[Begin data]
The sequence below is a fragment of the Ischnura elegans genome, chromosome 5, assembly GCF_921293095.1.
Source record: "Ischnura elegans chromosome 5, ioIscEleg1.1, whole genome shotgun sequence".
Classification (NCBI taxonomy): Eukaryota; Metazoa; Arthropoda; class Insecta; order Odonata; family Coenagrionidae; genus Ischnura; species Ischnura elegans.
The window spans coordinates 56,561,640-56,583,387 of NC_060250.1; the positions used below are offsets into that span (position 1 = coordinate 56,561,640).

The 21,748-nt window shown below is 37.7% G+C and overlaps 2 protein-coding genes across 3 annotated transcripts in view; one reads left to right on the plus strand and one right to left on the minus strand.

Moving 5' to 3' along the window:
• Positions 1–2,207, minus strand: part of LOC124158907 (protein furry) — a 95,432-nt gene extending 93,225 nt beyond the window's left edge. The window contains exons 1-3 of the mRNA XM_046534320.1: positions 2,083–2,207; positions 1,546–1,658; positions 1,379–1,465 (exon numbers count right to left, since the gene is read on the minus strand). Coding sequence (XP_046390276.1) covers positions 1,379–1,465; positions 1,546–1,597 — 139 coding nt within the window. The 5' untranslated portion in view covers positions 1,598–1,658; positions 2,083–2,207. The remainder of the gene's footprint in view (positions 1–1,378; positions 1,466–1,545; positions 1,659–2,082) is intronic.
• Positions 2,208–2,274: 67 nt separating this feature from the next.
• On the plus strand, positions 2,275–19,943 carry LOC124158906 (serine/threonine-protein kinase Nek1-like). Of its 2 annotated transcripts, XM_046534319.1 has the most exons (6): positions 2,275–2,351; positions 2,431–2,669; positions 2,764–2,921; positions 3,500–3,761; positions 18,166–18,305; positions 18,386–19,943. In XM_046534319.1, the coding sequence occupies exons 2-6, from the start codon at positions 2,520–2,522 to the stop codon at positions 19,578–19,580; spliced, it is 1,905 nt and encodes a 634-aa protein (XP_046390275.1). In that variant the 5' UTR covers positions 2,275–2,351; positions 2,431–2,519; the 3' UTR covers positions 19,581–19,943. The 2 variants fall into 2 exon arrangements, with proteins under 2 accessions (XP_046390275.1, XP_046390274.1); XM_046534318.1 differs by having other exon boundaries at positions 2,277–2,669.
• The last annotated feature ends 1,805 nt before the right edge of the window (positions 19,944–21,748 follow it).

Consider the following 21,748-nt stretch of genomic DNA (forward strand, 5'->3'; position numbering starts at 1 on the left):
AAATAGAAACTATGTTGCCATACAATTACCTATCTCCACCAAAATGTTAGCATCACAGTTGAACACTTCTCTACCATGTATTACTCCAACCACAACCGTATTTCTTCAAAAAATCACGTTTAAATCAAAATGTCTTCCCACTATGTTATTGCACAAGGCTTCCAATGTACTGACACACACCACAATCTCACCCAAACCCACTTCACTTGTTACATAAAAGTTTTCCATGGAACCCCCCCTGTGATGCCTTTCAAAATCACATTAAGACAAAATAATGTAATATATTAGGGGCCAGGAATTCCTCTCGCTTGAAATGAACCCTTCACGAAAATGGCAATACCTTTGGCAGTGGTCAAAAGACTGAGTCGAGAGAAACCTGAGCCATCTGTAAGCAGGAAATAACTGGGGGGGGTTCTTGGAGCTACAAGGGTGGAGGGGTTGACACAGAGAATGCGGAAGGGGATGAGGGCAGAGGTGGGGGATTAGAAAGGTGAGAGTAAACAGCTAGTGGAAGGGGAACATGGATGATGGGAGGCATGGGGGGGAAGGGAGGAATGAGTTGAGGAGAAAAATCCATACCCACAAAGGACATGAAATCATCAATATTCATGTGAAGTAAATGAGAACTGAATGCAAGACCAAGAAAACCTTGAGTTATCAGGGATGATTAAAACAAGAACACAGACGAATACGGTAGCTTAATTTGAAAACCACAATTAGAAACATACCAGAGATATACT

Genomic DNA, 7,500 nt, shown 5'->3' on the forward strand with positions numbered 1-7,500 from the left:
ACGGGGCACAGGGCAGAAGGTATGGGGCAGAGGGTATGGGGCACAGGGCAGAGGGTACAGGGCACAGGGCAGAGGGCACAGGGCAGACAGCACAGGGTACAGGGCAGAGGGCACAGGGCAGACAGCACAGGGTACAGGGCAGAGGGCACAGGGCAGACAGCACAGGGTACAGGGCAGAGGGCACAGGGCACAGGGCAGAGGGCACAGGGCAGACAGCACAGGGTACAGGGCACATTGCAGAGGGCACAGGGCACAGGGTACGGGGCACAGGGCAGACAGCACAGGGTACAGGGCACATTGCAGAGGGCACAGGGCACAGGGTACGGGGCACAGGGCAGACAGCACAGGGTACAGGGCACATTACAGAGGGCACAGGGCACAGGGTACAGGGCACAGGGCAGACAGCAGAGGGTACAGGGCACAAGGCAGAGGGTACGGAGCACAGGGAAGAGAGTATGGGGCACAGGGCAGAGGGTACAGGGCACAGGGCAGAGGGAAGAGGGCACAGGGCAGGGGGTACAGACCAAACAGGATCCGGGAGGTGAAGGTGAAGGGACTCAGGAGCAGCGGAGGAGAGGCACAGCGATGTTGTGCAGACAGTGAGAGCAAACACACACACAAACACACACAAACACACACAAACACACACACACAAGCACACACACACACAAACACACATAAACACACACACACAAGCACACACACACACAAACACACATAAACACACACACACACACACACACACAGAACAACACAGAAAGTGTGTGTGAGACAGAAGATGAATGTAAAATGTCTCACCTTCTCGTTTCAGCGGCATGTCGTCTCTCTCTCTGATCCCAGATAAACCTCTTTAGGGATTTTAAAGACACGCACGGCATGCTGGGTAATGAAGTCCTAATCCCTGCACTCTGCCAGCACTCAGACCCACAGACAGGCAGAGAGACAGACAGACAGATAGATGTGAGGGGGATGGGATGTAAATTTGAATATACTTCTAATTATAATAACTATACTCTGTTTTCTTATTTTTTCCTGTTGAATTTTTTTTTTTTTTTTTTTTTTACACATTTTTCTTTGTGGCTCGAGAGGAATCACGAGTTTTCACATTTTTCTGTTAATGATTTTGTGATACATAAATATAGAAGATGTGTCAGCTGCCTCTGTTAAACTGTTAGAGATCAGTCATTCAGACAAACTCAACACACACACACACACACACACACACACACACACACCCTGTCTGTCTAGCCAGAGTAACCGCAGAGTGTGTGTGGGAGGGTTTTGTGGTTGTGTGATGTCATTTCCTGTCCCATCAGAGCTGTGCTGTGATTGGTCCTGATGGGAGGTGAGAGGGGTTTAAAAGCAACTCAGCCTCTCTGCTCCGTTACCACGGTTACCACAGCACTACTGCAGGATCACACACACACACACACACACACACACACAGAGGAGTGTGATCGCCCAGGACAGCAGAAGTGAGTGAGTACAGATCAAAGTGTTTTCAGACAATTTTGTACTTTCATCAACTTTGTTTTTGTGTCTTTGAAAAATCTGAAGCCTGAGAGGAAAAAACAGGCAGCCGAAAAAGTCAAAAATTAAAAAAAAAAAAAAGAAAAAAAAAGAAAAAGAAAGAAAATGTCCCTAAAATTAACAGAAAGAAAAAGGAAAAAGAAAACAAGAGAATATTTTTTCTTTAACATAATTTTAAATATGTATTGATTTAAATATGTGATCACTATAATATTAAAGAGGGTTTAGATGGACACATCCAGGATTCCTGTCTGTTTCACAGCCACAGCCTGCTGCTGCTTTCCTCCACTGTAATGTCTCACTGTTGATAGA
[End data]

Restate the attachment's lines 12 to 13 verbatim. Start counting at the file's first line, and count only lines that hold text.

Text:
AAATAGAAACTATGTTGCCATACAATTACCTATCTCCACCAAAATGTTAGCATCACAGTTGAACACTTCTCTACCATGTATTACTCCAACCACAACCGTATTTCTTCAAAAAATCACGTTTAAATCAAAATGTCTTCCCACTATGTTATTGCACAAGGCTTCCAATGTACTGACACACACCACAATCTCACCCAAACCCACTTCACTTGTTACATAAAAGTTTTCCATGGAACCCCCCCTGTGATGCCTTTCAAAATCACATTAAGACAAAATAATGTAATATATTAGGGGCCAGGAATTCCTCTCGCTTGAAATGAACCCTTCACGAAAATGGCAATACCTTTGGCAGTGGTCAAAAGACTGAGTCGAGAGAAACCTGAGCCATCTGTAAGCAGGAAATAACTGGGGGGGGTTCTTGGAGCTACAAGGGTGGAGGGGTTGACACAGAGAATGCGGAAGGGGATGAGGGCAGAGGTGGGGGATTAGAAAGGTGAGAGTAAACAGCTAGTGGAAGGGGAACATGGATGATGGGAGGCATGGGGGGGAAGGGAGGAATGAGTTGAGGAGAAAAATCCATACCCACAAAGGACATGAAATCATCAATATTCATGTGAAGTAAATGAGAACTGAATGCAAGACCAAGAAAACCTTGAGTTATCAGGGATGATTAAAACAAGAACACAGACGAATACGGTAGCTTAATTTGAAAACCACAATTAGAAACATACCAGAGATATACT

Genomic DNA, 7,500 nt, shown 5'->3' on the forward strand with positions numbered 1-7,500 from the left: